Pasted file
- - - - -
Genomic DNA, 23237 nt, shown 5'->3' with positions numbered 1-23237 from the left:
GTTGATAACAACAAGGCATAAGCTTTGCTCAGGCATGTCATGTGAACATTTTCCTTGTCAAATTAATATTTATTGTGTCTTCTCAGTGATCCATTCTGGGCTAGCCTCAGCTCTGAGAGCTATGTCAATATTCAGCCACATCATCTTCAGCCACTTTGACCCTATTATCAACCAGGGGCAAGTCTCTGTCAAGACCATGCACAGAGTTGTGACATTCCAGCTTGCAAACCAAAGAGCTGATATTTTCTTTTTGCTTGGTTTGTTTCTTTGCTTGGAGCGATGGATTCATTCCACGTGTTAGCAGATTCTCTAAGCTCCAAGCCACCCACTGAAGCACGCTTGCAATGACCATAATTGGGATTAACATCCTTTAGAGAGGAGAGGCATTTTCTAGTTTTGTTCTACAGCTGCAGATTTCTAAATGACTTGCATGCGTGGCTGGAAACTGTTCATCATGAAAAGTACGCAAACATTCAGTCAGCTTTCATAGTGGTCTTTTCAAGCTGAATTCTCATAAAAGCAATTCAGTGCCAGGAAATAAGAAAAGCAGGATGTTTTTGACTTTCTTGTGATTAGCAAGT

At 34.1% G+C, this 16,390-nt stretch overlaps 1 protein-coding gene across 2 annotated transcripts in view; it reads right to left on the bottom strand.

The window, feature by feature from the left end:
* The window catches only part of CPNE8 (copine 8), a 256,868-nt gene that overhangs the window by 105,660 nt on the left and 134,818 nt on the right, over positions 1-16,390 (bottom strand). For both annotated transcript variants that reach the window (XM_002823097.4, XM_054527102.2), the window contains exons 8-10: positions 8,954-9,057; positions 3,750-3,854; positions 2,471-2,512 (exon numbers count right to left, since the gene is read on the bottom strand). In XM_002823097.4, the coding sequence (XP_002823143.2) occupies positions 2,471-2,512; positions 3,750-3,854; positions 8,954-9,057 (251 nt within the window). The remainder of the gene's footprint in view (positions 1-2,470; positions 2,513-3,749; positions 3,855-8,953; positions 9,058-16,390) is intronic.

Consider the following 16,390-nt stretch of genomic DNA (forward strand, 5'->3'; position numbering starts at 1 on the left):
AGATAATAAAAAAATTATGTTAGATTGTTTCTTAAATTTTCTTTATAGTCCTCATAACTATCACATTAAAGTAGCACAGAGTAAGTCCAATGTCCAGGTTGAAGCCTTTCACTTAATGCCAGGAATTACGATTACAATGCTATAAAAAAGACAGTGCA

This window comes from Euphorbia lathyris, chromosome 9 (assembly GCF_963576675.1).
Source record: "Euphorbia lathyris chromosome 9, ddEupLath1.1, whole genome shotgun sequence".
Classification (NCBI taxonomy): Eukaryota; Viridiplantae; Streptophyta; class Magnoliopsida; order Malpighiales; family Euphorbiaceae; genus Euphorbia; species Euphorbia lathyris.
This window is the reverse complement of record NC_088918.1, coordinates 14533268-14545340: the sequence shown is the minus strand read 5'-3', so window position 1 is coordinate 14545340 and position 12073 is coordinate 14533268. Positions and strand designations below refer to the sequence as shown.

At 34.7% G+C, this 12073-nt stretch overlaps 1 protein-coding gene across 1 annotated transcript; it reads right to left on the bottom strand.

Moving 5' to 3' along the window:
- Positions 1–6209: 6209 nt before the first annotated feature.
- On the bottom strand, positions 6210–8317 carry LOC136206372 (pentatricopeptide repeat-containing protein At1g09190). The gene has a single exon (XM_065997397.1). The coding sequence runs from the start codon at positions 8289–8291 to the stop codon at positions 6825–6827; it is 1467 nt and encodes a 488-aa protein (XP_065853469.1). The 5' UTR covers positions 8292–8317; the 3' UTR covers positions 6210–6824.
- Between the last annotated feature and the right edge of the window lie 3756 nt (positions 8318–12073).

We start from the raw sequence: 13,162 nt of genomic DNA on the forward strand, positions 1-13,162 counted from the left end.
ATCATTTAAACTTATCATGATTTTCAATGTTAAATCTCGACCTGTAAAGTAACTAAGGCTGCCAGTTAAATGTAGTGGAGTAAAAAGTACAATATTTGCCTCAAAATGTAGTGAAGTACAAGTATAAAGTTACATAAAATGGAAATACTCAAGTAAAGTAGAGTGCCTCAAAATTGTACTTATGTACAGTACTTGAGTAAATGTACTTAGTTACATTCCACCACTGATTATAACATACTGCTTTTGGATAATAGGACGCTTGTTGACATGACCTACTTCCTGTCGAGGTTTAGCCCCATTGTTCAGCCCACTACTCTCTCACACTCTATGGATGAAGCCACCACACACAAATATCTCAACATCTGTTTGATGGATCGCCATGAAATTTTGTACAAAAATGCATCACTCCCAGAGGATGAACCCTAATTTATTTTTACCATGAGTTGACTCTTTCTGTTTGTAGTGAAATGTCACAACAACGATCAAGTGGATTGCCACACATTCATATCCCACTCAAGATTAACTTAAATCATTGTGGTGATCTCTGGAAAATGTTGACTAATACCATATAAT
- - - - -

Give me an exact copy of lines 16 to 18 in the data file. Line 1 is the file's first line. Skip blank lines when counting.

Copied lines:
- Between the last annotated feature and the right edge of the window lie 3756 nt (positions 8318–12073).

We start from the raw sequence: 13,162 nt of genomic DNA on the forward strand, positions 1-13,162 counted from the left end.
ATCATTTAAACTTATCATGATTTTCAATGTTAAATCTCGACCTGTAAAGTAACTAAGGCTGCCAGTTAAATGTAGTGGAGTAAAAAGTACAATATTTGCCTCAAAATGTAGTGAAGTACAAGTATAAAGTTACATAAAATGGAAATACTCAAGTAAAGTAGAGTGCCTCAAAATTGTACTTATGTACAGTACTTGAGTAAATGTACTTAGTTACATTCCACCACTGATTATAACATACTGCTTTTGGATAATAGGACGCTTGTTGACATGACCTACTTCCTGTCGAGGTTTAGCCCCATTGTTCAGCCCACTACTCTCTCACACTCTATGGATGAAGCCACCACACACAAATATCTCAACATCTGTTTGATGGATCGCCATGAAATTTTGTACAAAAATGCATCACTCCCAGAGGATGAACCCTAATTTATTTTTACCATGAGTTGACTCTTTCTGTTTGTAGTGAAATGTCACAACAACGATCAAGTGGATTGCCACACATTCATATCCCACTCAAGATTAACTTAAATCATTGTGGTGATCTCTGGAAAATGTTGACTAATACCATATAAT